Are Nuclear Weapons Pushing India and Pakistan towards War?

December 8, 2016 Topic: Security Region: Asia Blog Brand: The Buzz Tags: IndiaPakistanNuclear WeaponsDefenseKashmirMilitaryTechnologyPolitics

Are Nuclear Weapons Pushing India and Pakistan towards War?

There's a reason why Pakistan's nuclear missiles are named after medieval invaders who plundered the Indian subcontinent.

The nuclear doctrines of India and Pakistan have more or less clearly defined contours, especially in the event of an Indo-Pak conflict. The twin pillars of “No First Use” and “Credible Minimum Deterrence” define India’s policy. Pakistan’s nuclear doctrine is still not officially declared, though the missiles, named after medieval invaders who plundered the Indian subcontinent, leave no doubt that India is their destination. As bilateral relations continue to experience a downward spiral, both nations are looking for new strategies to inflict maximum punishment on each other, further stretching the limits of their nuclear umbrellas.

Anchoring the Threshold

With Pakistan going nuclear, India’s superiority in conventional strength got blunted and the more balanced equation gave further impetus to protracted sub-conventional warfare with India. The emergence of a wide spectral vacuum allowed Pakistan to escalate tensions, yet discouraged New Delhi to engage conventionally. Only a year after its nuclear tests in 1998, Pakistan launched a limited war in Kargil. Although India responded firmly and recaptured the intruded positions, the Kargil misadventure also prompted Pakistan to develop a successful deterrence strategy which would later thwart New Delhi’s ability to engage with a nuclear Pakistan following the 2001 Parliament Attack and the 2008 Mumbai attacks.

Pakistan’s addition of tactical nuclear weapons or the Hatf-IX Short Range Ballistic Missiles, equipped with low yield nuclear warheads, to its arsenal has lowered the threshold, as not only they miniaturize the theatre of conflict but also point toward a shift from centralized to delegated command and control (an authorization to junior officers). According to leading Indian military strategist Brigadier (Ret.) Gurmeet Kanwal, Pakistan is developing “nuclear weapons designed for battlefield use.” The Pakistani army claims that it is willing to use these weapons against the Indian army if it crosses into the Pakistani territory, which shows its resolve to deter the Indian army from even planning any move on these lines.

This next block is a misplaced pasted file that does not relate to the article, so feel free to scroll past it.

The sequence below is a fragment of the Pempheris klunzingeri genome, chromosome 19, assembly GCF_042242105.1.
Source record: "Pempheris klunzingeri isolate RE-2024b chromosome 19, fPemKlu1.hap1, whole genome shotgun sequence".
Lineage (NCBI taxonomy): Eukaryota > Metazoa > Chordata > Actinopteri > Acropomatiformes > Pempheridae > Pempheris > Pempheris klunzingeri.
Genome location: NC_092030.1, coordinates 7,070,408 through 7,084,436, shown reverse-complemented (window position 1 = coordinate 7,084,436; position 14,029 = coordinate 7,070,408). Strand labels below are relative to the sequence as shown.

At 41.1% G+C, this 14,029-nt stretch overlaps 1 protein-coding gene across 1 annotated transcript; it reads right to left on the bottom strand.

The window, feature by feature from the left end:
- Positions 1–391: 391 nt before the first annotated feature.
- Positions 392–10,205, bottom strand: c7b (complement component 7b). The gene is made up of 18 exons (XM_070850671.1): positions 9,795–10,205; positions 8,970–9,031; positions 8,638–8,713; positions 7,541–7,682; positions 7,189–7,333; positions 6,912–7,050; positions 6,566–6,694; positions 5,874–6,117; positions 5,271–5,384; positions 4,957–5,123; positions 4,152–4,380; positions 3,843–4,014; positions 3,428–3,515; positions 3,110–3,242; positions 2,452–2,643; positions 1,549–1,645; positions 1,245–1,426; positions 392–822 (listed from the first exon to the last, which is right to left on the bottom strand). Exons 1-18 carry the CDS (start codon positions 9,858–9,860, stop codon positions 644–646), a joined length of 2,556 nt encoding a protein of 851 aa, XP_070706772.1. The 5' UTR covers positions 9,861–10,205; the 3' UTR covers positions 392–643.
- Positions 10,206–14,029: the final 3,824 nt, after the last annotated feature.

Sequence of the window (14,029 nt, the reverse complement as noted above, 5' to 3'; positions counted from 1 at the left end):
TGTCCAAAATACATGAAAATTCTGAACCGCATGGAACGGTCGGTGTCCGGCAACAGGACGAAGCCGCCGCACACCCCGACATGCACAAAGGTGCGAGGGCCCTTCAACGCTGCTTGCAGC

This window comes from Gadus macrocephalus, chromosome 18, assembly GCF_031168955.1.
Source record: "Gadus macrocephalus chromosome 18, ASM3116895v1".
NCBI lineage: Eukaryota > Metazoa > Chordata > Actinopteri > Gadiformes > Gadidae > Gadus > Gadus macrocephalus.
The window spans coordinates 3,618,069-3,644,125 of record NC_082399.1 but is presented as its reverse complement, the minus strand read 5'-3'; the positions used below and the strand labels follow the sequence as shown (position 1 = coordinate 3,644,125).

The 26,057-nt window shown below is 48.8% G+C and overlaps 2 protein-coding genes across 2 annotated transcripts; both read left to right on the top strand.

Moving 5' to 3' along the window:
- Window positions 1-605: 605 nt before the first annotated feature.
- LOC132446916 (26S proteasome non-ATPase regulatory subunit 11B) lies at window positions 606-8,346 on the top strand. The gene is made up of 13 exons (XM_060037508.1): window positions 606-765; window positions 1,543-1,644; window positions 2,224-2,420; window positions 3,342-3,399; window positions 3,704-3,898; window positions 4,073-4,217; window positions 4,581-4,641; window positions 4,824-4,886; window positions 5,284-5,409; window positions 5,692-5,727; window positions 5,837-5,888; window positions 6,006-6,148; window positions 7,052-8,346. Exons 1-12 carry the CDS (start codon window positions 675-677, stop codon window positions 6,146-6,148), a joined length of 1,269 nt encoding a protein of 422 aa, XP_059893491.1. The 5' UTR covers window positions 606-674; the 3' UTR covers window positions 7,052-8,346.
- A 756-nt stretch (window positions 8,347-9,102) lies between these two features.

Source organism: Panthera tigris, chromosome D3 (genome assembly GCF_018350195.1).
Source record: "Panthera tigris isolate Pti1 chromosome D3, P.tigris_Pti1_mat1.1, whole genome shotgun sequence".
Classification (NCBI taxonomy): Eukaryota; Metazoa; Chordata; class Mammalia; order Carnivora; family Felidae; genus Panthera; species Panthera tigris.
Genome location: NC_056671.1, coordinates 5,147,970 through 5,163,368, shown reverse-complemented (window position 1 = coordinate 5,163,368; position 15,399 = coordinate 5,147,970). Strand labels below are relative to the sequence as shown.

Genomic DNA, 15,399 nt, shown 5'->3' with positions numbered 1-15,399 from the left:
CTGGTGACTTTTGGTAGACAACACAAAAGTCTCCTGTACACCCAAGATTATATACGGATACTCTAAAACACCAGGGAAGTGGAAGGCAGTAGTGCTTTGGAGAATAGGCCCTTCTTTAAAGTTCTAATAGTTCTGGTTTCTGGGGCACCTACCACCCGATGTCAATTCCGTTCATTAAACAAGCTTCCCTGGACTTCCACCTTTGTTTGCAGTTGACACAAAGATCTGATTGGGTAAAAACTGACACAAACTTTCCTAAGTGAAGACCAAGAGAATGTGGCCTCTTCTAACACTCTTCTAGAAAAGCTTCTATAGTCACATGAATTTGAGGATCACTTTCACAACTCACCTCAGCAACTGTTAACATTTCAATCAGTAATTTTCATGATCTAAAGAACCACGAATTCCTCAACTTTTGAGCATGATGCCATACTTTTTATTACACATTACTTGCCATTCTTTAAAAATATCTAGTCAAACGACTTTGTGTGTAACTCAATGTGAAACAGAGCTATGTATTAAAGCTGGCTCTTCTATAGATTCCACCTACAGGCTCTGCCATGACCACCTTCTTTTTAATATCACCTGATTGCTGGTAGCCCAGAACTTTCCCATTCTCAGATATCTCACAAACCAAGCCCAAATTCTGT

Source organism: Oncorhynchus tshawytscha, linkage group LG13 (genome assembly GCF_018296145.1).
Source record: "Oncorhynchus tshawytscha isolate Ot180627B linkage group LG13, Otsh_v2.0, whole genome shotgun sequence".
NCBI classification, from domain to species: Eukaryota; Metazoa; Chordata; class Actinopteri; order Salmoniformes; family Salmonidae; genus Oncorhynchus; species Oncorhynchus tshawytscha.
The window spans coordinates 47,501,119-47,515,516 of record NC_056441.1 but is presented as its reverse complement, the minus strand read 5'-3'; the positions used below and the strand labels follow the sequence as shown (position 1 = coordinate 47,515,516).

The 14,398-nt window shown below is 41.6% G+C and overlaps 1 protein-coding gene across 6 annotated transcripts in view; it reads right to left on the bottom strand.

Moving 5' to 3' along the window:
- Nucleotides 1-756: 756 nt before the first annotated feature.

Adjustments Under the Modi Government

India’s ineffectiveness in pressurizing Pakistan after 2008 Mumbai attacks and the series of border skirmishes in 2013 fueled anger among Indian citizens. Pakistan loomed large during the 2014 general elections with the then-opposition Bharatiya Janata Party accusing the ruling UPA-led government of failing to contain Pakistan. As promised, the Modi-led government began developing new policies to engage with Pakistan after initial peace overtures failed. Halfway through the present government’s tenure, the intensity and magnitude of asymmetric warfare against India has only grown. Notable was the attack on the Indian Air Force base at Pathankot merely a few days after Prime Minister Modi paid a surprise visit to his Pakistani counterpart in Lahore.

After Pathankot, the escalation has only grown in Kashmir Valley with a steep rise in attacks against troops stationed in Jammu and Kashmir. When the Indian army launched “surgical strikes” across the Line of Control in response to an attack on its army base along the LoC, the move was hailed as a doctrinal shift aimed at curbing cross-border terrorist attacks. This was followed by a statement from India’s Defense Minister, who called for an overhaul of the nation’s nuclear doctrine to redefine it on more subtle lines as a means of strengthening deterrence. According to the defense minister, India’s policy of “No First Use” had outlived its utility.

Pakistan has adapted to New Delhi’s policy in innovative ways, chasing an Indian submarine out of Pakistan’s territorial waters and shooting down an Indian drone which had reportedly crossed the Line of Control. Ceasefire violations after the surgical strikes have reached up to three hundred incidents. Surgical strikes seem to have had no impact on Pakistan’s policy towards India. More alarmingly, the attacks on Indian troops have taken a gruesome form. The Indian Army blames the mutilation of dead soldiers’ bodies on the Border Action Team (BAT) Commandos of the Pakistan Army. Further, the recent appointment of Pakistan’s new army chief — someone with extensive experience on Line of Control postings — is not a coincidence.

India’s much-hailed surgical strikes have failed to achieve their desired results. With Pakistan’s asymmetric warfare on India intensifying, New Delhi is likely to exhaust all available punishment strategies as long as the nuclear umbrella remains unbreached.

Prateek Joshi is a postgraduate in International Relations from South Asian University (a SAARC nations project) and a researcher on South Asia’s strategic issues.

Image: Pixabay/Public domain